Vision meetings begin in the county | Butler’s Bulletin


BUTLER – It started with an exercise as if the audience were looking back to 2022 from 10 years in the future, telling family and friends in other places about the changes that have happened.

Finally, participants placed dots next to items they considered priorities after a Strengths, Weaknesses, Opportunities and Threats (SWOT) brainstorming exercise.

About 30 people gathered Friday morning in the council chambers of Butler City Hall to participate in a DeKalb County Vision meeting to identify future wants and needs.

The series is made possible with support from the James Foundation, Community Foundation of DeKalb County, United Way of DeKalb County, City of Auburn, City of Butler, City of Garrett, City of Waterloo, the City of Hamilton and school districts.

Beth Neu of the Indiana Communities Institute at Ball State University and Michael Fortunato of Creative Insight Community Development in Madison led the discussion.

The first session was Thursday night at Ashley. The other sessions will take place:

• Thursday, 6-8pm at Spencerville Community Center, 5629 CR 68;

• Thursday, July 14, from 6 to 8 p.m. at the Garrett High School cafeteria, enter door 20; and

• Thursday, July 21, 6-8 p.m. at the YMCA of DeKalb County, 533 North St., Auburn.

In April, a group of 37 citizens from across the county came together for a workshop and began discussions about the future of the county. The group included mayors, city managers, county officials, and private and nonprofit leaders.

Butler clerk-treasurer Angela Eck fancied writing a postcard to her sister after police and firefighters ran out of items to hand out at an event that drew more than 1,000 people. “Who knew so many families moved to town? The new housing developments have really helped our community grow,” she wrote.

In her postcard, library manager Sarah Dempsey reflected as she sat on the patio of a local restaurant, observing a steady stream of traffic in the city center, with vehicles using the viaduct to avoid train traffic. “After breakfast, I plan to walk the paths of the pretty park in front of the library. What a great use of the vacant space. … Trees, flowers, shrubs make it a wonderful place to relax.

“After that, shop till I drop after shop after shop,” Dempsey said. “I love staycations.”

Mayor Mike Hartman imagined writing to his aunt and uncle in California about the hotel on the west end of town across from the monster truck and hot rod museums.

“I really want to take you to Butler’s new downtown steakhouse. When we’re done, I want to take you to the water park and pad… I have so much to show you how much Butler has changed since you were here 10 years ago,” he wrote.

“The great thing about these postcards is that they make us think a little differently,” Fortunato explained. “When you stand where you are, when you look ahead, you tend to see the future in terms of needs and what needs to be done.

“When you project into the future and look back, you tend to see the end product. That’s what your imagination has to tell you.

“These kinds of ideas are centered around your highest aspirations, what really matters to you in your community, and the kinds of things you’d like to see happen.”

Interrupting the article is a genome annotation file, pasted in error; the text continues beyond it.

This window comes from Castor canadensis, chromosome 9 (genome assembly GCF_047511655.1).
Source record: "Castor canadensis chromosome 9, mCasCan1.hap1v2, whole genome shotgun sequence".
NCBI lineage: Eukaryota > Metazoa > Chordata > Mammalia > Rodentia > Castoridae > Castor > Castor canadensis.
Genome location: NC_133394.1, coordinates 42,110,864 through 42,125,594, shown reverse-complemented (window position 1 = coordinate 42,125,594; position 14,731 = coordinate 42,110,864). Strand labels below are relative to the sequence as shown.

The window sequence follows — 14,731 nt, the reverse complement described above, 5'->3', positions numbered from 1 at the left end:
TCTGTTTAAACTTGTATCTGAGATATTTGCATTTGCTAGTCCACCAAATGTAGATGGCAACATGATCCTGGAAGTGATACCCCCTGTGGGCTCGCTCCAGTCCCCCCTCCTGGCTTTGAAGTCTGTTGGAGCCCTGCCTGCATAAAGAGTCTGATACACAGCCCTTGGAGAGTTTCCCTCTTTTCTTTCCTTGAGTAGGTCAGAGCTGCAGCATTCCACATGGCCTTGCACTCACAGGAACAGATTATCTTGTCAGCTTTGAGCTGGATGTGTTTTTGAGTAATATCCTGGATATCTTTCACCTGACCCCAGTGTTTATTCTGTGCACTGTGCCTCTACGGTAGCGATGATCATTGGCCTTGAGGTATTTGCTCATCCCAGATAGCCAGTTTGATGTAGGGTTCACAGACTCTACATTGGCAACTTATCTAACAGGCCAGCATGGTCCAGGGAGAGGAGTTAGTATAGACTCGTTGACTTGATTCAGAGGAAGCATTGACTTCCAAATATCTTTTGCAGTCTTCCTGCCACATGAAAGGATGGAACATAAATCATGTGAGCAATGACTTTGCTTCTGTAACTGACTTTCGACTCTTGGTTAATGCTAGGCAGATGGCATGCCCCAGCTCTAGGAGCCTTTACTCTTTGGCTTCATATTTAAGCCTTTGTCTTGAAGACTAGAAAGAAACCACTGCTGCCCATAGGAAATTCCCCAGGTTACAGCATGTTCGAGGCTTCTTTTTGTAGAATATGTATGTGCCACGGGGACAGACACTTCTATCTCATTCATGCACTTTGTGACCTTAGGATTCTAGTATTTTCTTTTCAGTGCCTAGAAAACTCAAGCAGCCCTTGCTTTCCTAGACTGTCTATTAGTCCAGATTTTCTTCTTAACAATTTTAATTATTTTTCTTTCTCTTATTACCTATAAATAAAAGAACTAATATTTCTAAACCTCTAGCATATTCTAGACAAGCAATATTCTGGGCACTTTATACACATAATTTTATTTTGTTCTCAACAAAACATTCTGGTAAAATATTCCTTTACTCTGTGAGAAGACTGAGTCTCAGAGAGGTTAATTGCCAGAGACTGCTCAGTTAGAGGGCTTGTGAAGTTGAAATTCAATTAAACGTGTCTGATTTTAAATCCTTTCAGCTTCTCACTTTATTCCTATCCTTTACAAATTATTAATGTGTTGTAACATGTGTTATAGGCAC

Neu shared 2020 statistics from the U.S. Bureau of Labor and how DeKalb County compares to the rest of Indiana and neighboring counties in terms of median income, per capita income, poverty rate, population growth, housing variables, owner occupancy, education level and more.

In the SWOT exercise, audience members identified different topics – some of which could be included in more than one category.

Weaknesses identified included child care, lack of housing, aging infrastructure, improved roads, quiet shopping, homeownership and homeownership responsibilities, greater school interaction, public transport, broadband access, brain drain and diversity of thought.

Opportunities included housing, trail connectivity, college connectivity, restoration grants, unique attraction marketing, infrastructure development, community collaboration, front grants, assisted living, and ambition.

Threats included other communities attracting population and opportunity, closure of major employers, loss of young leaders, halting of trains and blocking of level crossings, declining mental health, transient population , drugs, cultural land use and access to mental health services.

“We want to understand the relative importance of these themes to community members,” Fortunato said. “Just because something isn’t considered essential doesn’t mean we’re just going to gloss over it.”

He said they would take the responses shared during these sessions to gather content analysis to determine key themes and areas of difference.

“Everything on that wall is important, but we also have to know that there’s some sort of priority or hierarchy of those things that people want to do as soon as possible, or they think it’s a more pressing issue or urgent,” he added.

Once all the meetings are over, the data collected and analyzed, they will come back to present the results.

“We’re going to find a big place where we can get people together who want to see what the final plan is. We’re going to introduce it, and we’re going to say, “Make it full of holes.” How did we do? said Fortunato.

“This is where we really get feedback from the community to help us interpret, ‘Did we get it right? Does this make sense? Does this match what’s actually going on in the community? How can we make it better?'”

Once the final plan is delivered, they will offer suggestions on how to achieve the goals.


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